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State Says Education Is The Best Defense From Dicamba Runoff

Ground rig sprayers like these are commonly used to apply dicamba to fields.

Indiana’s State Chemist Office has been busy ahead of the 2018 planting season preparing farmers to use the powerful herbicide dicamba.

The EPA approved a new type of dicamba in 2016 for use on cotton and soybeans. Following the approval, many states saw hundreds of drift exposures, which meant exposed crops would perish, because dicamba kills crops not genetically engineered to tolerate it.

As a result, the Office of Indiana’s State Chemist—which is the government agency tasked with overseeing herbicides—is investigating more than 130 cases where Dicamba drift has killed otherwise healthy soy beans.

“There are lots of ways [dicamba] can get off target,” David Scott, the Pesticide Administrator with the Office of Indiana’s State Chemist says.

Sometimes farmers use the applicators as recommended, but neighboring crops are still effected. Scott refers to this as volatility.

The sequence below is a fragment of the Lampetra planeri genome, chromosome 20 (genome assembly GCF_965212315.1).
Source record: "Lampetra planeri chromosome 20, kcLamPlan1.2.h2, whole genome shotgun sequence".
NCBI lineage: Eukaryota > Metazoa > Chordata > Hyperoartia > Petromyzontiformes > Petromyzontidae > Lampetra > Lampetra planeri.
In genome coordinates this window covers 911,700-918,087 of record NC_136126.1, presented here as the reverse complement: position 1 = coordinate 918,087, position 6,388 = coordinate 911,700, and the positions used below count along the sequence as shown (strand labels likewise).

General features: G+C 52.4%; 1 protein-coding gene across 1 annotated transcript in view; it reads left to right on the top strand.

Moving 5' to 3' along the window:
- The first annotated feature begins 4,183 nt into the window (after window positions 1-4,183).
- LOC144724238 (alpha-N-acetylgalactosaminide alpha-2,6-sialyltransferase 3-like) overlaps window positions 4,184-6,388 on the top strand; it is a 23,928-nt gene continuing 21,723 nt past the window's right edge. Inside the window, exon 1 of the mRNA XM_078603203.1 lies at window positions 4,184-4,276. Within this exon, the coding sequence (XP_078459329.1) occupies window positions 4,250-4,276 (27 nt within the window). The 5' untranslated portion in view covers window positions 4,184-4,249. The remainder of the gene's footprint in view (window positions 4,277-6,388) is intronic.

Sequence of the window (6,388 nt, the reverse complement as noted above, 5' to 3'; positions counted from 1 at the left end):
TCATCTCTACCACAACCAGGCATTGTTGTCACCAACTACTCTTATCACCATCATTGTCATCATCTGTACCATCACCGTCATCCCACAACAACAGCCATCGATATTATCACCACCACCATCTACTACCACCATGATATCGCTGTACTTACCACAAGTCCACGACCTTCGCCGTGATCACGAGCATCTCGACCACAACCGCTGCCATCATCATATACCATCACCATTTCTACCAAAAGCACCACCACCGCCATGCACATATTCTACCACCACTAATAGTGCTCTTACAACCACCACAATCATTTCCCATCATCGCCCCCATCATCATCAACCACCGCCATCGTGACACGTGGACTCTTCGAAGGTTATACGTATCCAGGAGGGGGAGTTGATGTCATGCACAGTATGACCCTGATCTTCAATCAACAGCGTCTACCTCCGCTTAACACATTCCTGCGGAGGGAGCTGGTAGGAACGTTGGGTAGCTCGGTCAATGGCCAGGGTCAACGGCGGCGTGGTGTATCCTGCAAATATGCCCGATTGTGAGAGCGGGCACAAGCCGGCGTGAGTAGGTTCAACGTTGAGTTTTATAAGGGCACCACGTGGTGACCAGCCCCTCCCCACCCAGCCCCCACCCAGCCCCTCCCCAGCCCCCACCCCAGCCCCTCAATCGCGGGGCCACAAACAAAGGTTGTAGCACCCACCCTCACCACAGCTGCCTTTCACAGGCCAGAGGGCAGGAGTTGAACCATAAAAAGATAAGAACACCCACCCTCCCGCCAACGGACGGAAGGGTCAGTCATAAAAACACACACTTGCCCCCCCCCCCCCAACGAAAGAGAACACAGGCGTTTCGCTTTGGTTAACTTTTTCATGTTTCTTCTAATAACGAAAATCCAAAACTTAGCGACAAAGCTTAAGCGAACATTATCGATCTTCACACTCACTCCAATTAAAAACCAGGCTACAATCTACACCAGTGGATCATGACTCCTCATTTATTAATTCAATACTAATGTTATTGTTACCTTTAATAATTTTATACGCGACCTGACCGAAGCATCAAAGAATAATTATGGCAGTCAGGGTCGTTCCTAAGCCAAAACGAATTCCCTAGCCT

In response, the office has begun implementing training sessions for farmers who use dicamba.

He says while he understands some farmers are frustrated about a mandatory training, he believes it has many benefits.

“We’re very hopeful. We’ve never done anything like this before,” Scott says. “We’ve never focused so much attention and so much effort on a product – one product before.”

The mandated training is part of additional regulations from the federal government. Other restrictions include new record keeping and limiting how and when the herbicide is applied to fields.

CORRECTION: ​A previous version of this story used the term ‘runoff.’ It is more accurately described as ‘drift.’ We regret the error.

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